In a move that seems like something more out of the “Dollar Bill” Wirtz era, the Chicago failed to deliver the paperwork to six of their young players before the deadline passed, so by the letter of the law, those aren’t Chicago’s players anymore. Read more…
In case you hadn’t noticed, and after these many years it’s okay if you hadn’t, Chris Chelios has been around forever. For-eh-vur. The 47-year-old has literally spent a majority of his life as a player in the NHL, breaking into the league with Montreal during the 1983-84 season. Yeah, back when “Jump” was the hot new sound from Van Halen. That’s how long dude’s been around.
(Of course he stuck around this long because of hard work. What did you expect? Prayer?)
And while injuries and the unrelenting assault of time on an aging man’s body have kept Chelios from the legendary Gordie Howe’s all-time record in games played and other marks of longetivity, Chelios is still a colossal freak of nature. Look no further than at (it bears repeating) the age of 47, Chelios is finally being released by the Detroit Red Wings. As the DETROIT NEWS reports, though, he still might not be done:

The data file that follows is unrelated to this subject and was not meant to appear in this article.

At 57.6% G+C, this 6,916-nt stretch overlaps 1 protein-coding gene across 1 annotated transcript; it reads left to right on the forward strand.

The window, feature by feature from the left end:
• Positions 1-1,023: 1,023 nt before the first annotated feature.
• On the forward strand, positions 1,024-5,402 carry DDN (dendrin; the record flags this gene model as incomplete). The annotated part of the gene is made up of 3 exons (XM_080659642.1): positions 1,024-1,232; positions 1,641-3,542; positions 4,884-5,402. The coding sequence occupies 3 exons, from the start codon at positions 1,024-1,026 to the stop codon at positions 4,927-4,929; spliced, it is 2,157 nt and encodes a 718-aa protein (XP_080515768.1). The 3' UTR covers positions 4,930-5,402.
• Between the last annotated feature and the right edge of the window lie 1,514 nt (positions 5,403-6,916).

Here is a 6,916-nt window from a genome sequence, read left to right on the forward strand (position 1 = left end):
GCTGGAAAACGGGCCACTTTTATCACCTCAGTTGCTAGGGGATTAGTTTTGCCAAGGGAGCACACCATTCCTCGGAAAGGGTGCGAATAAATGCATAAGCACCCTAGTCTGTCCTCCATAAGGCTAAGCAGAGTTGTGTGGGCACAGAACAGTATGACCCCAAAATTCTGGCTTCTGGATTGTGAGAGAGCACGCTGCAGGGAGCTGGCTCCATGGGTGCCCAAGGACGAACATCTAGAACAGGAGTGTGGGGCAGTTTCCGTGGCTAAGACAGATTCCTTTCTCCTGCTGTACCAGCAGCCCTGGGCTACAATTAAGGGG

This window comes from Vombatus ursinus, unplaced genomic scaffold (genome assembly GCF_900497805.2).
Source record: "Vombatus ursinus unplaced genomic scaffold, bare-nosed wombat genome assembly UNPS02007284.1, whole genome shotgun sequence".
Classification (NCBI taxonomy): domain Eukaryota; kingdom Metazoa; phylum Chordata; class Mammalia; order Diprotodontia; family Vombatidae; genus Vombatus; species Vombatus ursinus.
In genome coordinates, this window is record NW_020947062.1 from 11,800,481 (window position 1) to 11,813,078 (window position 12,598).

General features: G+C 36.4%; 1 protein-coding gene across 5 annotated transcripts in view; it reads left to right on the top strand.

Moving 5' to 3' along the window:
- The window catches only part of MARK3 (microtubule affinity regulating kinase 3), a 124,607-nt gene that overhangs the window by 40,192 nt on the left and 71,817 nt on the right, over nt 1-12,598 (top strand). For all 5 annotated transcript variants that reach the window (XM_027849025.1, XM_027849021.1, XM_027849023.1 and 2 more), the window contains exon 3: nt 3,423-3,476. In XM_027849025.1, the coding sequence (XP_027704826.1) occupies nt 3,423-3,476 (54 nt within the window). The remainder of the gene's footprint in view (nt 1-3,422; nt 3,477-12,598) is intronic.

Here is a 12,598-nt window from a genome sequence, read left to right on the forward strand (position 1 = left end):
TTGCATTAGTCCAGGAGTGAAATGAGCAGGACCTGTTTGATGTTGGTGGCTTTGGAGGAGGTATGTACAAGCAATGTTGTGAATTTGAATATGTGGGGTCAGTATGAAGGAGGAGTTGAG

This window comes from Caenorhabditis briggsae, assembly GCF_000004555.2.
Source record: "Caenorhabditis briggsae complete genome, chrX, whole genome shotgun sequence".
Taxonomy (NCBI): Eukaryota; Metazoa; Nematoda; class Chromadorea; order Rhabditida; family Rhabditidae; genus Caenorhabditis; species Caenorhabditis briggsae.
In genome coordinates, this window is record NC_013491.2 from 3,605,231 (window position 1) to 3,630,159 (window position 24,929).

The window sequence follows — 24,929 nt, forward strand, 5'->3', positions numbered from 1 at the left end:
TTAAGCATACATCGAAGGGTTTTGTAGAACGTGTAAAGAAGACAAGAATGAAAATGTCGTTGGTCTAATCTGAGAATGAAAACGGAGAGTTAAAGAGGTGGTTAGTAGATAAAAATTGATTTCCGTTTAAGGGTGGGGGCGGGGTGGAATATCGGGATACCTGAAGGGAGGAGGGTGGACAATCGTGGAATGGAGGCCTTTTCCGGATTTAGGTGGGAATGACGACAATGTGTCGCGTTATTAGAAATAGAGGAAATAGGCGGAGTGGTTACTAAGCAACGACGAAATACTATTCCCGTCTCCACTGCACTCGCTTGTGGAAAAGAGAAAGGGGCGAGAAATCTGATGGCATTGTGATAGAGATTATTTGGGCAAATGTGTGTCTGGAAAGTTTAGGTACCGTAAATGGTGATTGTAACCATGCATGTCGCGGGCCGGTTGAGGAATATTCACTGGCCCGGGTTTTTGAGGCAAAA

General manager Ken Holland met with Chelios Monday afternoon and, as expected, gave him the news Chelios will not be re-signed.
“It was kind of understood last summer, after Cheli signed, that the 2008-09 season would be the last one for Cheli as a Red Wing,” said Holland, noting the need for the Wings to bring in younger players. “He wants to play another season and I believe he can still play.”
Perhaps Chelios has a year or two left in him as a swan song in Chicago, or maybe he wants to see if he can hit 50 in an NHL uniform, a stunning accomplishment that really has zero bearing on the world at large. Don’t get us wrong, most guys don’t make it to 30 in the league, much less tack two more entire decades on the odometer, but at no point is Chelios ever going to be a catalyst for great things anymore.
Which is fine, of course. Guys stick around in professional athletics for a few years too many on a regular basis, and few (if any) have earned the privilege as much as Chelios. It’s just that at this point, the list of teams who might pick him up are those who really don’t even need the help to begin with.